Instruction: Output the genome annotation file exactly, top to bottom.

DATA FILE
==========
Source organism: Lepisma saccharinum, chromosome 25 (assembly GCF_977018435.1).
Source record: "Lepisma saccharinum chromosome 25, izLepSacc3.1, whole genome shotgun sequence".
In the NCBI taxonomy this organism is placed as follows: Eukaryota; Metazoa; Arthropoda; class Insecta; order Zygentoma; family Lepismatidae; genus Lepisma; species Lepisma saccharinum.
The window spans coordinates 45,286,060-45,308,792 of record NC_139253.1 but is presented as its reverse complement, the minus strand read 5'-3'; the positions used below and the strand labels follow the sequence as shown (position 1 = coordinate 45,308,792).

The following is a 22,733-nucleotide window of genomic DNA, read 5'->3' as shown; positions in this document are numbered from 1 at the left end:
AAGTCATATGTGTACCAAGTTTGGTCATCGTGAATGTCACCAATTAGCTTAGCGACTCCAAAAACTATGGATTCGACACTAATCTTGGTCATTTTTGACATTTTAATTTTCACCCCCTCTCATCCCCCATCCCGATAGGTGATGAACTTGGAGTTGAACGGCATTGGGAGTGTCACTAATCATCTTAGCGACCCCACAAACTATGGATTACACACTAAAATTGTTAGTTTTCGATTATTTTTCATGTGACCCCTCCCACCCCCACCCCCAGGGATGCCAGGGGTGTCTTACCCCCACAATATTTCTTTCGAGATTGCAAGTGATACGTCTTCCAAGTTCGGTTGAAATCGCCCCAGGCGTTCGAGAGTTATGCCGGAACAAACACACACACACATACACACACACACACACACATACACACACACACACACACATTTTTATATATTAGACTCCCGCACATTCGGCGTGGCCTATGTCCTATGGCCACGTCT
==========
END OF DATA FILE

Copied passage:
Source organism: Lepisma saccharinum, chromosome 25 (assembly GCF_977018435.1).
Source record: "Lepisma saccharinum chromosome 25, izLepSacc3.1, whole genome shotgun sequence".
In the NCBI taxonomy this organism is placed as follows: Eukaryota; Metazoa; Arthropoda; class Insecta; order Zygentoma; family Lepismatidae; genus Lepisma; species Lepisma saccharinum.
The window spans coordinates 45,286,060-45,308,792 of record NC_139253.1 but is presented as its reverse complement, the minus strand read 5'-3'; the positions used below and the strand labels follow the sequence as shown (position 1 = coordinate 45,308,792).

The following is a 22,733-nucleotide window of genomic DNA, read 5'->3' as shown; positions in this document are numbered from 1 at the left end:
AAGTCATATGTGTACCAAGTTTGGTCATCGTGAATGTCACCAATTAGCTTAGCGACTCCAAAAACTATGGATTCGACACTAATCTTGGTCATTTTTGACATTTTAATTTTCACCCCCTCTCATCCCCCATCCCGATAGGTGATGAACTTGGAGTTGAACGGCATTGGGAGTGTCACTAATCATCTTAGCGACCCCACAAACTATGGATTACACACTAAAATTGTTAGTTTTCGATTATTTTTCATGTGACCCCTCCCACCCCCACCCCCAGGGATGCCAGGGGTGTCTTACCCCCACAATATTTCTTTCGAGATTGCAAGTGATACGTCTTCCAAGTTCGGTTGAAATCGCCCCAGGCGTTCGAGAGTTATGCCGGAACAAACACACACACACATACACACACACACACACACATACACACACACACACACACATTTTTATATATTAGACTCCCGCACATTCGGCGTGGCCTATGTCCTATGGCCACGTCT